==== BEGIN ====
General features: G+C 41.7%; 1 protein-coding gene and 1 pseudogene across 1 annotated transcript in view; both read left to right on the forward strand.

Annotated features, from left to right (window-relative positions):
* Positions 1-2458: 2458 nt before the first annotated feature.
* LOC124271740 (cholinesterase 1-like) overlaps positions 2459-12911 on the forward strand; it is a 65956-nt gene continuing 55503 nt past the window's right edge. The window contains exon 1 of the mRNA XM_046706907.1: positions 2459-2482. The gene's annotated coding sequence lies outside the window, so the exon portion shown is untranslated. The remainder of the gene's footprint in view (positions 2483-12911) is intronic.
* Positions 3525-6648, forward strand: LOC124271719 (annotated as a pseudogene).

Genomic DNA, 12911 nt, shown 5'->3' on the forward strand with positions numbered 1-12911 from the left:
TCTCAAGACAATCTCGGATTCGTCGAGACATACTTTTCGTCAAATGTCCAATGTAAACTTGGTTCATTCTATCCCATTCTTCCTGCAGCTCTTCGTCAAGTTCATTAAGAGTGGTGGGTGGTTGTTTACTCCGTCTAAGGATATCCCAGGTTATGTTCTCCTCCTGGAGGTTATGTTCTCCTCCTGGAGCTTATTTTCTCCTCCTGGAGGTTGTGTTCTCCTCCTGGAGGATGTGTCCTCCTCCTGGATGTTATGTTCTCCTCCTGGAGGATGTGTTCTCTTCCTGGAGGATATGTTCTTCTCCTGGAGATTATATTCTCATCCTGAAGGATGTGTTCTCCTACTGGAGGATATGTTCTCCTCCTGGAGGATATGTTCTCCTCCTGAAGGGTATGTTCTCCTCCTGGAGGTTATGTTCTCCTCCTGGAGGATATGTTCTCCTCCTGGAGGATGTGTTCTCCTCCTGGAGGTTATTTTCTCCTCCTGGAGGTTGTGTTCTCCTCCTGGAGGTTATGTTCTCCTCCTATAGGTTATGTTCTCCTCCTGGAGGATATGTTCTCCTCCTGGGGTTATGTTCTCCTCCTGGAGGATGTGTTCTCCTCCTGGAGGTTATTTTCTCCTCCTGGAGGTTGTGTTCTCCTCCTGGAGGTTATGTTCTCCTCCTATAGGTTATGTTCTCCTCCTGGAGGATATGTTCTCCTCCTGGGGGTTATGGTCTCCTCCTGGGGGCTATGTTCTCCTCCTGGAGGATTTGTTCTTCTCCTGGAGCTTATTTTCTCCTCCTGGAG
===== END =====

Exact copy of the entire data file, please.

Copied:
General features: G+C 41.7%; 1 protein-coding gene and 1 pseudogene across 1 annotated transcript in view; both read left to right on the forward strand.

Annotated features, from left to right (window-relative positions):
* Positions 1-2458: 2458 nt before the first annotated feature.
* LOC124271740 (cholinesterase 1-like) overlaps positions 2459-12911 on the forward strand; it is a 65956-nt gene continuing 55503 nt past the window's right edge. The window contains exon 1 of the mRNA XM_046706907.1: positions 2459-2482. The gene's annotated coding sequence lies outside the window, so the exon portion shown is untranslated. The remainder of the gene's footprint in view (positions 2483-12911) is intronic.
* Positions 3525-6648, forward strand: LOC124271719 (annotated as a pseudogene).

Genomic DNA, 12911 nt, shown 5'->3' on the forward strand with positions numbered 1-12911 from the left:
TCTCAAGACAATCTCGGATTCGTCGAGACATACTTTTCGTCAAATGTCCAATGTAAACTTGGTTCATTCTATCCCATTCTTCCTGCAGCTCTTCGTCAAGTTCATTAAGAGTGGTGGGTGGTTGTTTACTCCGTCTAAGGATATCCCAGGTTATGTTCTCCTCCTGGAGGTTATGTTCTCCTCCTGGAGCTTATTTTCTCCTCCTGGAGGTTGTGTTCTCCTCCTGGAGGATGTGTCCTCCTCCTGGATGTTATGTTCTCCTCCTGGAGGATGTGTTCTCTTCCTGGAGGATATGTTCTTCTCCTGGAGATTATATTCTCATCCTGAAGGATGTGTTCTCCTACTGGAGGATATGTTCTCCTCCTGGAGGATATGTTCTCCTCCTGAAGGGTATGTTCTCCTCCTGGAGGTTATGTTCTCCTCCTGGAGGATATGTTCTCCTCCTGGAGGATGTGTTCTCCTCCTGGAGGTTATTTTCTCCTCCTGGAGGTTGTGTTCTCCTCCTGGAGGTTATGTTCTCCTCCTATAGGTTATGTTCTCCTCCTGGAGGATATGTTCTCCTCCTGGGGTTATGTTCTCCTCCTGGAGGATGTGTTCTCCTCCTGGAGGTTATTTTCTCCTCCTGGAGGTTGTGTTCTCCTCCTGGAGGTTATGTTCTCCTCCTATAGGTTATGTTCTCCTCCTGGAGGATATGTTCTCCTCCTGGGGGTTATGGTCTCCTCCTGGGGGCTATGTTCTCCTCCTGGAGGATTTGTTCTTCTCCTGGAGCTTATTTTCTCCTCCTGGAG